The flux architecture was created at Facebook with the goal of building saner, more maintainable client side systems in React. However, being an architecture rather than a library, it lends itself fairly easily to developing client side systems in other frameworks, such as Angular. At its core it replaces the traditional MVC as represented by angular with its own set of ideas. Fundamentally, in a Flux system, there are three major parts. The view, the dispatcher, and the store. The store tracks the systems state and changes to it, the dispatcher receives and routes actions, which cause effects to happen to stores, such as fetching data from a server-side API, and the view renders the data in a User accessible way. In our setup, the view will be represented by angular directives.The big idea of flux, and what will really help us in overcoming the angular digest problem, is the idea of unidirectional data flow. In short, the view (angular directive), will never update the data directly. Instead, it will issue actions, which will cause the state as tracked by a flux store to change, allowing us to coalesce multiple changes in a single place. This will then update the view. As all changes are made in one shot, the initial digest cycle will mark everything as clean, and run once. Further actions are then dispatched as necessary.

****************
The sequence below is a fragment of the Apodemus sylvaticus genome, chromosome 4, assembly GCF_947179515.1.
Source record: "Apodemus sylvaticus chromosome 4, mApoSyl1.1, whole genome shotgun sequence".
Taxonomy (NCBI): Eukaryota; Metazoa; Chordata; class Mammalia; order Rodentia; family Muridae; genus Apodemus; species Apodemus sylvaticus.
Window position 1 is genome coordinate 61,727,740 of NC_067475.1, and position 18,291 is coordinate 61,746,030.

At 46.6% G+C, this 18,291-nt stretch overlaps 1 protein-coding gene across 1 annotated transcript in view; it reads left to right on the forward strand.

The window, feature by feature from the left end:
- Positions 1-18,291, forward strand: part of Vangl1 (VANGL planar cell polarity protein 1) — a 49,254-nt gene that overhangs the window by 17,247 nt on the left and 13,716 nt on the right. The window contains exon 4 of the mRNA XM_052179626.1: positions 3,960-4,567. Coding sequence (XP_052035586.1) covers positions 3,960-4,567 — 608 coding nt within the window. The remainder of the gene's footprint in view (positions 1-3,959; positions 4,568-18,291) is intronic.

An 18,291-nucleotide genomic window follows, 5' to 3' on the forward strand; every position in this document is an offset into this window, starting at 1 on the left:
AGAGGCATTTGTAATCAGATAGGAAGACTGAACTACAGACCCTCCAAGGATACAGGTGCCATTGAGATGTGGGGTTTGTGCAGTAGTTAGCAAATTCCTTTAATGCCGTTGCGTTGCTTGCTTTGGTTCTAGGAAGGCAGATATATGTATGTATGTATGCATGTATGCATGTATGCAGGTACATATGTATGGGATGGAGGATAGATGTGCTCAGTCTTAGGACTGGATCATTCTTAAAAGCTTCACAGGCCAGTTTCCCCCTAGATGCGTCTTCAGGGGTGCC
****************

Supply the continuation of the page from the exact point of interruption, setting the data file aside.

Redux

Redux is one possible implementation of Flux. Redux differs from the vanilla Flux philosophy in two, fundamental ways. First, there is only one, singleton store, negating the need for a dispatcher. The Store can further have multiple Reducers, functions that operate on and modify specific subsections of the Store.

A simple example

To illustrate the problem with the digest cycle we are going to build a (trivial) application. Let’s say that we wish to be able to add and remove entries from a list of rendered fields.We could set this up to look something like so:

angular.module('demo').directive('listDirective', function () {  
  return {
    templateUrl: 'list.html',
    restrict: 'E',
    link: function(scope) {
      scope.list = [];
      scope.addItem = function() {
        scope.list.push({value: '', added: false});
      }
      scope.removeItem = function(index) {
        scope.list.splice(index, 1);
      }
    }
  }
})

angular.module('demo').directive('listItem', function () {  
  return {
    templateUrl: 'item.html',
    restrict: 'E',
    scope: { item: '=', remover: '=', removalIndex: '@' },
    link: function(scope) {
      scope.remove = function() {
        scope.remover(parseInt(scope.removalIndex));
      }
      scope.confirmItem = function() {
        scope.item.added = true;
      }
    }
  }
})

With the following two templates:

<list-item ng-repeat="item in list" item="item" remover="removeItem" removal-index="{{$index}}"></list-item>  
    <button ng-click="addItem()">Add Item</button>

And

    <div ng-if="item.added">{{item.value}}</div>
    <input ng-if="!item.added" ng-model="item.value"></input>
    <button ng-if="!item.added" ng-click="confirmItem()">Confirm Item</button>